CLEVELAND – Donald Trump is generally not thought of as poor or friendless. But by the standards of a modern-day presidential candidate, he is both, and the Republican National Convention that nominated him for president proves it.
Many of the loyal Republican fundraisers who have fueled the campaigns of recent decades, such as Buffalo’s Anthony Gioia, are nowhere to be found. Neither are most of the lobbyists for banks and hedge funds who typically celebrate Republican conventions by throwing lavish parties for denizens of the 1 percent.
And as a result, Trump is likely to continue to be exactly what he has been since he entered the race for the White House a year ago: a dynamic candidate with a threadbare, underfunded campaign, one without the army of staff members who work hard to prevent mistakes such as, oh, plagiarized words in a speech by Melania Trump.
Of course, you can look at Trump’s lack of big-money ties as a plus. As of the end of May, 72 percent of Trump’s campaign cash had come out of his own pocket. Nobody can say he is bought.
But this is presidential politics, a zero-sum game where the players can’t declare bankruptcy and start all over again right away. Instead, they have to wait for four years.
That fact prompts Gioia, a key fundraiser for the last three Republican nominees who is sitting out this year’s race, to offer a prediction about Trump. “If he doesn’t raise money, he can’t win,” he said.
If you don’t think the Trump campaign is short of cash, just look at the hard numbers, which, for Trump, are very, very hard.
As of the end of May, Democrat Hillary Clinton had raised $229.3 million – while Trump raised only $63.1 million. Complete fundraising figures for June are not yet available, but the Trump campaign has said it raised $26 million, compared to the $40 million the Clinton campaign reported.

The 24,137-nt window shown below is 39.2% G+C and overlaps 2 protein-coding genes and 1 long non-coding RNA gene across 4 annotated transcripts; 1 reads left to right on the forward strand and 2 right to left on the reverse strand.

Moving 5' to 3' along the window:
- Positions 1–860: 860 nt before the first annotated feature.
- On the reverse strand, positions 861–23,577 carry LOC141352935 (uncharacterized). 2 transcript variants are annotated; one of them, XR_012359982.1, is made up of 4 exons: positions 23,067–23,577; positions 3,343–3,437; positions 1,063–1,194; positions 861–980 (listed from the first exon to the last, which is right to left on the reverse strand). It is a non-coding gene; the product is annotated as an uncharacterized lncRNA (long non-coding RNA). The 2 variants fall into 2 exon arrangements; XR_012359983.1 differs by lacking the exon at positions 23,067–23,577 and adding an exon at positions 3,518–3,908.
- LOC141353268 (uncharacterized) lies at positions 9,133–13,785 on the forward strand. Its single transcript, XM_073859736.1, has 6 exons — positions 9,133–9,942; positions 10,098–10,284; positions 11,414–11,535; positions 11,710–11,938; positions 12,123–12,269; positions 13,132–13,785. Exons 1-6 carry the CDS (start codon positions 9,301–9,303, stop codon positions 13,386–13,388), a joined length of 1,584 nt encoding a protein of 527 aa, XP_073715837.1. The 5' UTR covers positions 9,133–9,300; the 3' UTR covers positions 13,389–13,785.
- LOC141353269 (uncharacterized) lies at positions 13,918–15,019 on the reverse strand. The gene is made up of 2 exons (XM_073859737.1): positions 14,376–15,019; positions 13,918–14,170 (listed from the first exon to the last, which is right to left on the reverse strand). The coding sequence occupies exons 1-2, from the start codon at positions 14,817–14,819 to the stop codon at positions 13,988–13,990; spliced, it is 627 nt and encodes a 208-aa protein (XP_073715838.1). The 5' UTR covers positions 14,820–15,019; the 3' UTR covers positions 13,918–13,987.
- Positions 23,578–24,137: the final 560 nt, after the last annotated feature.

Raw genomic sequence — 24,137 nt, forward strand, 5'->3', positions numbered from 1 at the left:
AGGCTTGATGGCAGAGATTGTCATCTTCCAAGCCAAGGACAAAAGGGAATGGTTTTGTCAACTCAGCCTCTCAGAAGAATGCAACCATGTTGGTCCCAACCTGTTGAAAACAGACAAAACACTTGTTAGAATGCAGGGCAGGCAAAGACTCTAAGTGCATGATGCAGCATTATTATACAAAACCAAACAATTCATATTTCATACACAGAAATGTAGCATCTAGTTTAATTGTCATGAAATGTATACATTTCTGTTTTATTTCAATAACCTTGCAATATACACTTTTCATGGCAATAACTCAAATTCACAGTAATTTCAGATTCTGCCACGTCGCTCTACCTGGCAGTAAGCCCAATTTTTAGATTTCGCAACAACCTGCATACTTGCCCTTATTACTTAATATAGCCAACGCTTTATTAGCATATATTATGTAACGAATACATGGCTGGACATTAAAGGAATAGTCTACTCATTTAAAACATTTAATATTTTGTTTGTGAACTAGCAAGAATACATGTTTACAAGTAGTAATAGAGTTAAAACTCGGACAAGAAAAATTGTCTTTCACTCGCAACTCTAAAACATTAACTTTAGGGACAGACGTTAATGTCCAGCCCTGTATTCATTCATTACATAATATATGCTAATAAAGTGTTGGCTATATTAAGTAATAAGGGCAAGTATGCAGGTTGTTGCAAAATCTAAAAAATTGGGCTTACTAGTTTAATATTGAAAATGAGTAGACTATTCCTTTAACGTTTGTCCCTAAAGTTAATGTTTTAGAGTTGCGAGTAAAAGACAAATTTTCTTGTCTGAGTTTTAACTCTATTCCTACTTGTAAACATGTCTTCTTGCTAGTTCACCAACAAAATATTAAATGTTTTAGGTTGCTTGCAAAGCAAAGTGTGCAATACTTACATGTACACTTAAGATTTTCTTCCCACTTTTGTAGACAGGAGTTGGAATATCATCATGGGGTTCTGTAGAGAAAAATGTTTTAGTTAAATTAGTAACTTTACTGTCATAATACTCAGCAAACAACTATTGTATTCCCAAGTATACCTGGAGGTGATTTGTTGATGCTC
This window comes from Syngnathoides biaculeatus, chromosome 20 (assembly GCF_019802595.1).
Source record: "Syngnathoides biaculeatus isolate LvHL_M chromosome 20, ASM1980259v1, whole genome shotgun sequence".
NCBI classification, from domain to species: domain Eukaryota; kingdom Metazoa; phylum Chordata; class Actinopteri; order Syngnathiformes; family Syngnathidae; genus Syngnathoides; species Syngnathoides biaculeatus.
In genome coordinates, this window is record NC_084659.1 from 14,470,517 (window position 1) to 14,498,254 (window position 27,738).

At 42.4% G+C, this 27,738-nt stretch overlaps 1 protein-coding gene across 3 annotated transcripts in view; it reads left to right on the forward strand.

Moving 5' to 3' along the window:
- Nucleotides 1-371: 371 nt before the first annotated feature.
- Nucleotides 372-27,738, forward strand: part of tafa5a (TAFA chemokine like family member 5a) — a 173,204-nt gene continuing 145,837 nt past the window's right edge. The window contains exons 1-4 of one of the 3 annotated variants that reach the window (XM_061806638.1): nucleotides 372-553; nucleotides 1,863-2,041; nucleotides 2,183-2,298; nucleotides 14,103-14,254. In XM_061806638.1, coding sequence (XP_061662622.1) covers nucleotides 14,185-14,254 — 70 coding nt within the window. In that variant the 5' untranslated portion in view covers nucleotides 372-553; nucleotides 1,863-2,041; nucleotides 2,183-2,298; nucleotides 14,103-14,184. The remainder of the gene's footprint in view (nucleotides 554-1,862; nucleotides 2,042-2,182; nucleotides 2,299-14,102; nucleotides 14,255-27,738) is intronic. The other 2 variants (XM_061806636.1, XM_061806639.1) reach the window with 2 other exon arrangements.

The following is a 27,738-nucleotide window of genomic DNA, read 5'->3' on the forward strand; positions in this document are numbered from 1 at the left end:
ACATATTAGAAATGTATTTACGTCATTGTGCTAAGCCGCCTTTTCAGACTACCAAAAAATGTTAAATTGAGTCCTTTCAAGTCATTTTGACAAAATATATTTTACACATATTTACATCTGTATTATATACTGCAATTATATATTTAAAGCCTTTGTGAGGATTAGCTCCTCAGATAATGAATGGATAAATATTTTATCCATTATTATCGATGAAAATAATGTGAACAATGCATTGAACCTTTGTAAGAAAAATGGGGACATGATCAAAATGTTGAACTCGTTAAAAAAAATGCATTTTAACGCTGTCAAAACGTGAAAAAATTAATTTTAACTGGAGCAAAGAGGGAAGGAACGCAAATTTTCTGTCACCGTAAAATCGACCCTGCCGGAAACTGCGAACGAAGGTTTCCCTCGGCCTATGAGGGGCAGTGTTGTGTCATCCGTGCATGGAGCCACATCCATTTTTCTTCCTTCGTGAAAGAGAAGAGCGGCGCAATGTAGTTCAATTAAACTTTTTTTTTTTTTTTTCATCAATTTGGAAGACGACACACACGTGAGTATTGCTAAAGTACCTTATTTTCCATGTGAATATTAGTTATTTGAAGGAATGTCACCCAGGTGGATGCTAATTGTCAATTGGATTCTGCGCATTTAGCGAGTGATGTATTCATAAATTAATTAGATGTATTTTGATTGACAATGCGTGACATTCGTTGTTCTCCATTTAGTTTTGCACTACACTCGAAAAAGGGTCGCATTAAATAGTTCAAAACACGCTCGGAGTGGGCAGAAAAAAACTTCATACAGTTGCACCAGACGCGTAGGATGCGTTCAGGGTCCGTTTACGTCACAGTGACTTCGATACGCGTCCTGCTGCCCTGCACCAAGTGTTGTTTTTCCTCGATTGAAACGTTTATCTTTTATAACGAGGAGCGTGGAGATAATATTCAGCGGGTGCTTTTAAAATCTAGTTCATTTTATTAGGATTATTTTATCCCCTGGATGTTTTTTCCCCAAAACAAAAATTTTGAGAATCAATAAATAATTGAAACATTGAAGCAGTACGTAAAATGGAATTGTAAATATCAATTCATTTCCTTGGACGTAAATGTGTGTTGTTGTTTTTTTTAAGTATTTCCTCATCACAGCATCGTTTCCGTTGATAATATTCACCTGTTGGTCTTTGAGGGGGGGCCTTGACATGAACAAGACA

As of the end of May, pro-Clinton super PACs had outraised their pro-Trump counterparts by more than 25-to-1.
By the looks of things around Cleveland, Trump’s bottom line isn’t likely to get any better anytime soon.
Gioia is back in Buffalo, sitting out the presidential election and worrying about everything from Trump’s stance on trade to his tendency to change his mind as often as he changes his tie.
David and Charles Koch, the Lennon and McCartney of GOP donors, are nowhere to be found, either, four years after David Koch proudly held court in the middle of the New York delegation. Even though the Kochs have backed Trump’s running mate, Indiana Gov. Mike Pence, there’s no sign that his selection on the ticket will change their decision to focus their funds on Senate races this year.
Big banks such as Wells Fargo and JPMorgan Chase – routine sponsors of conventions past – refused to support this year’s GOP gathering, just as most Wall Street donors are shunning Trump, partly because of his promise to reinstitute the law that long ago prevented banks from selling securities.
So how bad are things for Trump on Wall Street, which is traditionally a money spigot for Republican presidential candidates? According to the Center for Responsive Politics, the 2012 Republican nominee – former Massachusetts Gov. Mitt Romney – raised 100 times more from Wall Street than Trump has so far.
Of course, Trump has some friends with deep pockets. New York Jets owner Woody Johnson is supporting him, as is casino mogul Sheldon Adelson and PayPal founder Peter Thiel.
That being the case, Trump will raise enough money to be credible and competitive, said a GOP source who has been involved in presidential campaigns in the past. Given Trump’s massive name recognition and the media coverage he garners, that GOP source said, Trump could even be outraised by 4-to-1 but still have a chance of winning.
But given that a good, modern turn-out-the-vote effort – which Trump probably won’t be able to afford – can make all the difference in a close race, it’s also possible that Trump’s cash shortfall could cost him the election.
“It’s going to be hard for him to get through the general election without the support of high-end donors,” said one longtime Republican fundraiser who isn’t involved in the Trump campaign, because so many donors are just plain uninterested in giving.
In fact, it’s possible his cash shortfall already cost him.
An employee of the Trump Organization, Meredith McIver, said Wednesday that she worked with Melania Trump on the speech that included words from Michelle Obama’s speech at the 2008 Democratic National Convention. McIver took the fall for the error, but a staffer on past presidential campaigns said that such an error would never happen on a fully staffed campaign. The Trump campaign, of course, is by no means fully staffed. Federal records show that Clinton’s campaign had nearly 700 employees at the end of May, while Trump’s had only 70.
In other words, in politics, as in the rest of the free market, you usually get what you pay for – and trouble can come on the cheap.